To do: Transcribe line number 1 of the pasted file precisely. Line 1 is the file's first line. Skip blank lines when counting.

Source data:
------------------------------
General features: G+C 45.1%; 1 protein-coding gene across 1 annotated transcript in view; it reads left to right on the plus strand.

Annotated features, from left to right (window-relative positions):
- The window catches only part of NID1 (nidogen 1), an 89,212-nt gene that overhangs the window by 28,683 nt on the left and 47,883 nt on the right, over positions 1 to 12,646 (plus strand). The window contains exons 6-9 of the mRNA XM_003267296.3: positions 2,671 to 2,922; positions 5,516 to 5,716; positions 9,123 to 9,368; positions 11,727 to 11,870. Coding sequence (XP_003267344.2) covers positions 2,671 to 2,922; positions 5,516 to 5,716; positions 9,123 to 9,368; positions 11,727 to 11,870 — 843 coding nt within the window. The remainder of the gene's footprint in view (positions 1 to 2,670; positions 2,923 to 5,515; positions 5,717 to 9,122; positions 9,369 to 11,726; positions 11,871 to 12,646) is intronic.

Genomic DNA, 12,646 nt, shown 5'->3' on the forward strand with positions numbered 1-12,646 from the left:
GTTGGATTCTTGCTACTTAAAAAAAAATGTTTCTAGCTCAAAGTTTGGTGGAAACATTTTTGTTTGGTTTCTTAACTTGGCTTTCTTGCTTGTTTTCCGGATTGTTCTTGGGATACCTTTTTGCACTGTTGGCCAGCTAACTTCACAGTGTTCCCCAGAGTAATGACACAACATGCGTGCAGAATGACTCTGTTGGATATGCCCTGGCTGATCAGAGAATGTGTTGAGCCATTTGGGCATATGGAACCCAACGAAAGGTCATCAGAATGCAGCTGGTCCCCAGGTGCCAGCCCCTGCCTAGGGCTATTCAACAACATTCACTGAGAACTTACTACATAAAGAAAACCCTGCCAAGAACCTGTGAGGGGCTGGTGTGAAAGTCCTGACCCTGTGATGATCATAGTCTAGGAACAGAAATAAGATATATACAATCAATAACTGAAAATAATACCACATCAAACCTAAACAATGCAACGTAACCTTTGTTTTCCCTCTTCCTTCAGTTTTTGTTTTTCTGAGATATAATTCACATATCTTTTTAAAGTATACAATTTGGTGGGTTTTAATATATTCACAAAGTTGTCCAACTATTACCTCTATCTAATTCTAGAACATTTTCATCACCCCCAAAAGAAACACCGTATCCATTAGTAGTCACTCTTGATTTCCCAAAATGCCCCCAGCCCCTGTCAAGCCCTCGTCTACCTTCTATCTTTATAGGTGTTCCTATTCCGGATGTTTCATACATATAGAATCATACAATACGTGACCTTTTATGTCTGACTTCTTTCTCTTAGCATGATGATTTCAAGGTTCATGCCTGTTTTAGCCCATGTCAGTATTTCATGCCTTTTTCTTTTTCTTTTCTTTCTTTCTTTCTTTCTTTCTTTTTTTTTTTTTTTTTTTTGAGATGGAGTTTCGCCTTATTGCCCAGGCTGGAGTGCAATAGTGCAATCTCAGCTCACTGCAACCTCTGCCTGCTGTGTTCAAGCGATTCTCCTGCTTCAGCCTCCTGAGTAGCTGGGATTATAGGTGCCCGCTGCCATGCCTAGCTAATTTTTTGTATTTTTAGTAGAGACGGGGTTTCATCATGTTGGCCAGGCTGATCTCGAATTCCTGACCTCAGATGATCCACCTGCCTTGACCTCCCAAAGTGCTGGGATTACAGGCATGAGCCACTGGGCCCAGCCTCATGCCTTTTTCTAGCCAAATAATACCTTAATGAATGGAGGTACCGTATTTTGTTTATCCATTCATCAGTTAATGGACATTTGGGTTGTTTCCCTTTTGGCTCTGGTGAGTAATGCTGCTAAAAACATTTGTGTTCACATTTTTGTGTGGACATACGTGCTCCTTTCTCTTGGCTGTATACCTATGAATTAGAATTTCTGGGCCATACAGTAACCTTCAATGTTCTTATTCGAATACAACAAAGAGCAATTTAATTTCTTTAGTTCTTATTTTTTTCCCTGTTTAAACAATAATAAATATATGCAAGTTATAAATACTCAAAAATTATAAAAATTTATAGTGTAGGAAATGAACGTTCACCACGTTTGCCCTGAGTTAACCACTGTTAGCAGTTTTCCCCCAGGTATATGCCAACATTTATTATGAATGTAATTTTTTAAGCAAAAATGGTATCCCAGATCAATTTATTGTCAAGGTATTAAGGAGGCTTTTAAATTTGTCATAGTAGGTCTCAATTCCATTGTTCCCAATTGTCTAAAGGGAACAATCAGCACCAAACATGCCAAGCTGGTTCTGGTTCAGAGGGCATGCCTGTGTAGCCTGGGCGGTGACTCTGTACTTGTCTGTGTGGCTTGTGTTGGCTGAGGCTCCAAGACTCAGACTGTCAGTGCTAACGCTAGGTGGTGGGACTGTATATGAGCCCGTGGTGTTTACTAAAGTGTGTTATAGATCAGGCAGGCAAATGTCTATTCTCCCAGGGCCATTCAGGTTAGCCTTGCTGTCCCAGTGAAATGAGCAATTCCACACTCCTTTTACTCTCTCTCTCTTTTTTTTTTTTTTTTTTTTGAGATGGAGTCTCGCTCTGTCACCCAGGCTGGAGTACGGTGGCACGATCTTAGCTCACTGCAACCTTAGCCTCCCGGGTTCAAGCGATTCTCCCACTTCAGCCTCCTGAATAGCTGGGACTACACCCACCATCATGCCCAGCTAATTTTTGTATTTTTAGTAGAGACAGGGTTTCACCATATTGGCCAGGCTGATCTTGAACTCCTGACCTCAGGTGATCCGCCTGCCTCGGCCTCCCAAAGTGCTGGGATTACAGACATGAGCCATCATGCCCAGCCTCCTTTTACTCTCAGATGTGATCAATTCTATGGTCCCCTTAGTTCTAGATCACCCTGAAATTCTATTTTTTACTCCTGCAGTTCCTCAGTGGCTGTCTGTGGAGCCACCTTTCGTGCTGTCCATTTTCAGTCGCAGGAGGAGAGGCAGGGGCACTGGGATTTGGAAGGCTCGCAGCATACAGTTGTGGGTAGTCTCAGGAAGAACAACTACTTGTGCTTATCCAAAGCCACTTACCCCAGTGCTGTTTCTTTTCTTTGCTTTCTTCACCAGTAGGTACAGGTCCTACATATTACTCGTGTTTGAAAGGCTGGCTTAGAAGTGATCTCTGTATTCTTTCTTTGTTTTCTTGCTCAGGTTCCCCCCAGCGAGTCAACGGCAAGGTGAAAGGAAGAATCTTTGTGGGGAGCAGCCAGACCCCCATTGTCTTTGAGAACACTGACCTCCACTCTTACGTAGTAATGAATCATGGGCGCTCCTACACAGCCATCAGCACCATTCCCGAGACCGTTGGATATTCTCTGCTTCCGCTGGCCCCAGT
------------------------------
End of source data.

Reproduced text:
General features: G+C 45.1%; 1 protein-coding gene across 1 annotated transcript in view; it reads left to right on the plus strand.